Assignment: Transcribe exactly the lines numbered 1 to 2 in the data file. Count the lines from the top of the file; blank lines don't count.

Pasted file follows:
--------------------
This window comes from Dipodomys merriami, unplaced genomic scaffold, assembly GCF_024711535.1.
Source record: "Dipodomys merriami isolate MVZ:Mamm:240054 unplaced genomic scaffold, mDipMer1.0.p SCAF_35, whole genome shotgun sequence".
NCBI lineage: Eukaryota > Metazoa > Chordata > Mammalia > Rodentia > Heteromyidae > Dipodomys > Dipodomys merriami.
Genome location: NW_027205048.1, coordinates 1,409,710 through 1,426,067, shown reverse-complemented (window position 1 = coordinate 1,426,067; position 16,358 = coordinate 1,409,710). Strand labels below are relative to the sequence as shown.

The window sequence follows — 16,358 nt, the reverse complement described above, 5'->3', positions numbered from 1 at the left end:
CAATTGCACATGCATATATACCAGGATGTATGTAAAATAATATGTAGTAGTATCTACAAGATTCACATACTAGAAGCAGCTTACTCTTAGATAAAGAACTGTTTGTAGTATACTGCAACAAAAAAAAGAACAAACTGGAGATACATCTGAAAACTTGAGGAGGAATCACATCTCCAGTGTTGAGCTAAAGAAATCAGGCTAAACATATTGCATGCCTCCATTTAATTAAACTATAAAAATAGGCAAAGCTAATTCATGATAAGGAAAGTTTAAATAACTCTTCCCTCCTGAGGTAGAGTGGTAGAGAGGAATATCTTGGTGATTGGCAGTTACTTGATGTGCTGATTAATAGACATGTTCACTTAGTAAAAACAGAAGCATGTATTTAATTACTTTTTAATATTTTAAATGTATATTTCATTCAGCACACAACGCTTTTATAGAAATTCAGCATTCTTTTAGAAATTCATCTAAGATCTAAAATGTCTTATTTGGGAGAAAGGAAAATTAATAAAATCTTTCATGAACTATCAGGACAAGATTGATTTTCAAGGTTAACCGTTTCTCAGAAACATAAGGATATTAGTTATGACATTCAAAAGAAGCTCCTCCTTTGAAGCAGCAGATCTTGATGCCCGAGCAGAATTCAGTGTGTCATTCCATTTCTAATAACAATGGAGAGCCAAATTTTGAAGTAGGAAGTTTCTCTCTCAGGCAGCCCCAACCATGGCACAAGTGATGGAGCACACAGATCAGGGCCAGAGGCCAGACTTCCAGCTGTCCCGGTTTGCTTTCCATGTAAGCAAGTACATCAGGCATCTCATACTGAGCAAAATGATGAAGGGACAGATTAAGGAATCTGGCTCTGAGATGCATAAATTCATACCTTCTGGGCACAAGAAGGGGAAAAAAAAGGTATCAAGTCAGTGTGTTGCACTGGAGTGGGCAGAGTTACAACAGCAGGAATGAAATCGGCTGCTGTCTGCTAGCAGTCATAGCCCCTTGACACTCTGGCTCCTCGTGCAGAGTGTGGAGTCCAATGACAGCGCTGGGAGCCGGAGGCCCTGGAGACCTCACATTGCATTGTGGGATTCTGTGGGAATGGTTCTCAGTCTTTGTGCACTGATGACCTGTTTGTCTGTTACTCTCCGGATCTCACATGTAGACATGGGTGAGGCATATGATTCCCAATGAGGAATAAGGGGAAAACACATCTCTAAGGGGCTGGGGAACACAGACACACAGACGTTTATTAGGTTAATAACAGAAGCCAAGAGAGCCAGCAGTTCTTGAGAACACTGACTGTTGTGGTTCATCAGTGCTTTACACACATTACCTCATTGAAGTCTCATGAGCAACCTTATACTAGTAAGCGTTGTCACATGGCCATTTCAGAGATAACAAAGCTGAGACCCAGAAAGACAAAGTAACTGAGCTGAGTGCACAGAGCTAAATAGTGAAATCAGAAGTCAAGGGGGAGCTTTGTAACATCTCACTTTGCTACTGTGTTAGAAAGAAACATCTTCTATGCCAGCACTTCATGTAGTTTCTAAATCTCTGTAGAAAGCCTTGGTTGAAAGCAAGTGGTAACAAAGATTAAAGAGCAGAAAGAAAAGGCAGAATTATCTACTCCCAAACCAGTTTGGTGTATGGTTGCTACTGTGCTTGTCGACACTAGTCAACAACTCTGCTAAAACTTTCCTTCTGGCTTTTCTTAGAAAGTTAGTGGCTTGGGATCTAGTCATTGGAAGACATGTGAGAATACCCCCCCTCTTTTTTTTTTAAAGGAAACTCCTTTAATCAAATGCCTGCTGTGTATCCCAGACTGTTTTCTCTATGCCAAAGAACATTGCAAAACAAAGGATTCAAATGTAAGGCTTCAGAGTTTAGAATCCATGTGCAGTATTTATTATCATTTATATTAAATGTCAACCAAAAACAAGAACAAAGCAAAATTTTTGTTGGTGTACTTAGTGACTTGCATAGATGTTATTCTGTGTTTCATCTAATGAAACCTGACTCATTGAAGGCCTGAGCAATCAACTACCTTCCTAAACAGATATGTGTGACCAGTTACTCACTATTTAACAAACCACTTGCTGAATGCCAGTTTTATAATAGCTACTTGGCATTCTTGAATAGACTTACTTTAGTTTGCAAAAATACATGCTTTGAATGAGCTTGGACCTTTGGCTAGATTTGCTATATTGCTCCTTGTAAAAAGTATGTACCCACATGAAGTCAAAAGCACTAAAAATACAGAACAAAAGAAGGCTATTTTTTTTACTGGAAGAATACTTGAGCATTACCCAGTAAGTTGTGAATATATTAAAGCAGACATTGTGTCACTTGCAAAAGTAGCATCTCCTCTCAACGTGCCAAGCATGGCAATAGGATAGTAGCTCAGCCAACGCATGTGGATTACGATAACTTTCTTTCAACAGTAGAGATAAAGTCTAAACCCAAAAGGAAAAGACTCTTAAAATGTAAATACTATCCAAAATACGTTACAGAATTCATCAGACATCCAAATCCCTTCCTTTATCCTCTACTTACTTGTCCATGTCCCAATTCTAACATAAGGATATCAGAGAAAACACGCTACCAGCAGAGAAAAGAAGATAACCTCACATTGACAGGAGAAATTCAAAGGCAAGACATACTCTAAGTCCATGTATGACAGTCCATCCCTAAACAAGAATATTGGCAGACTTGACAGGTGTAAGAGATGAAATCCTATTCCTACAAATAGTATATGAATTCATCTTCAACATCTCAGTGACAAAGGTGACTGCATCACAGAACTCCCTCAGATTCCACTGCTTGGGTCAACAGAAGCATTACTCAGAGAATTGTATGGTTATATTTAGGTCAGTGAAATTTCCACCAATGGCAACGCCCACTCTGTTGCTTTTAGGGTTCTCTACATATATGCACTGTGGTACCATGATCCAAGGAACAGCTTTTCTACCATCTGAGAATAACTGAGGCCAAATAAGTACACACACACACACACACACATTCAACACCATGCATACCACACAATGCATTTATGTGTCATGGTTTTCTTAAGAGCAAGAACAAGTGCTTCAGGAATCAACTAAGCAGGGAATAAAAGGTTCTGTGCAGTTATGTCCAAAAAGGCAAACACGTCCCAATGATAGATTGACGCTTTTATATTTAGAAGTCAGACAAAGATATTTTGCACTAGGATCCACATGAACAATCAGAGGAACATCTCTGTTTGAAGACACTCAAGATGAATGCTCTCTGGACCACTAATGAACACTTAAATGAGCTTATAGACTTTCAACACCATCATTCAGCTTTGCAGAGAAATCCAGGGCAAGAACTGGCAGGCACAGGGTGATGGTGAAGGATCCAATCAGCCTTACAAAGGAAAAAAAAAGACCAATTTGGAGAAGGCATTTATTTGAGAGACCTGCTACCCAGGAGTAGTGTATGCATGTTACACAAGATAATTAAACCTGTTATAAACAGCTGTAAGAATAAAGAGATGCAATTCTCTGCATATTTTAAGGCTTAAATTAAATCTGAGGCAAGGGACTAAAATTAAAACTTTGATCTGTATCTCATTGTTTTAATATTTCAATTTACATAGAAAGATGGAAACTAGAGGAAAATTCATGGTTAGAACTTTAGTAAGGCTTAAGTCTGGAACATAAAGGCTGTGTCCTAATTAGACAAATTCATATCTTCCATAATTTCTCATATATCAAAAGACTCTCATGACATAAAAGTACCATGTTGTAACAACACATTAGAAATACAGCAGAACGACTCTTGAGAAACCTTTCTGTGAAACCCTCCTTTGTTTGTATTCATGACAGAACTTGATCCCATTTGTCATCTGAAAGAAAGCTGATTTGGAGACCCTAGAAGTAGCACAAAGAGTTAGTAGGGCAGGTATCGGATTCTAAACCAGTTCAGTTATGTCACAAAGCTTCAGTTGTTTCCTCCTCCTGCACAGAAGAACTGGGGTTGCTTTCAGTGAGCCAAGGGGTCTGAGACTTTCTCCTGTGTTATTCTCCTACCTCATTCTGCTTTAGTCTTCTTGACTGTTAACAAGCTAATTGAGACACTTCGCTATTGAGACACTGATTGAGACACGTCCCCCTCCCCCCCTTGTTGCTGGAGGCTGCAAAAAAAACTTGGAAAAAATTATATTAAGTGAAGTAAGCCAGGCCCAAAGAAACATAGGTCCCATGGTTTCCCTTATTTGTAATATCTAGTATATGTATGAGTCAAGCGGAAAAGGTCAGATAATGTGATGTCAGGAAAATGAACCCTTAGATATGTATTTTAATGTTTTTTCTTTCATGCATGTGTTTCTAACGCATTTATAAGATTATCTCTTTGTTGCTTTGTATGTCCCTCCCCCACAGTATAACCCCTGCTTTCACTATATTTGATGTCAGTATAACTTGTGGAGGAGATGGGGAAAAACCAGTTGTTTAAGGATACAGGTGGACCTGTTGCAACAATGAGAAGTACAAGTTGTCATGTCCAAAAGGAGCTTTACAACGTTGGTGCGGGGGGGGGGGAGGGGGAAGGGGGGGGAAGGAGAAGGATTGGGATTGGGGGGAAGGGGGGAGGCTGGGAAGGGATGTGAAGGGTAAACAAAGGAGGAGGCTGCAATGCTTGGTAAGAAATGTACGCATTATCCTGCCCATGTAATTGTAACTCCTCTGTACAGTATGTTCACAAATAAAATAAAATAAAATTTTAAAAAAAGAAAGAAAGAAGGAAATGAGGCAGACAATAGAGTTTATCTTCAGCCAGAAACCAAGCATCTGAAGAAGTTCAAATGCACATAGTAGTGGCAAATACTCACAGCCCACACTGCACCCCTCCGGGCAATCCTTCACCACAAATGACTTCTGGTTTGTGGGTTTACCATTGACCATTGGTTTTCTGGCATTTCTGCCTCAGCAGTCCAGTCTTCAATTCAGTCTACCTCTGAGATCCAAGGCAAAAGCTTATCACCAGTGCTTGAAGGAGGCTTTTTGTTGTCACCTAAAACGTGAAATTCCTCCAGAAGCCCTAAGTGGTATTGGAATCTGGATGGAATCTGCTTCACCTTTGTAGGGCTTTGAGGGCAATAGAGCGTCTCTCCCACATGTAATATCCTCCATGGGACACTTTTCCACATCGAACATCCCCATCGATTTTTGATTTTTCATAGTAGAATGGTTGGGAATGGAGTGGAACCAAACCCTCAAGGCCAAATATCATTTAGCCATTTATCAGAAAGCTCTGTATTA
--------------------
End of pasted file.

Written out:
This window comes from Dipodomys merriami, unplaced genomic scaffold, assembly GCF_024711535.1.
Source record: "Dipodomys merriami isolate MVZ:Mamm:240054 unplaced genomic scaffold, mDipMer1.0.p SCAF_35, whole genome shotgun sequence".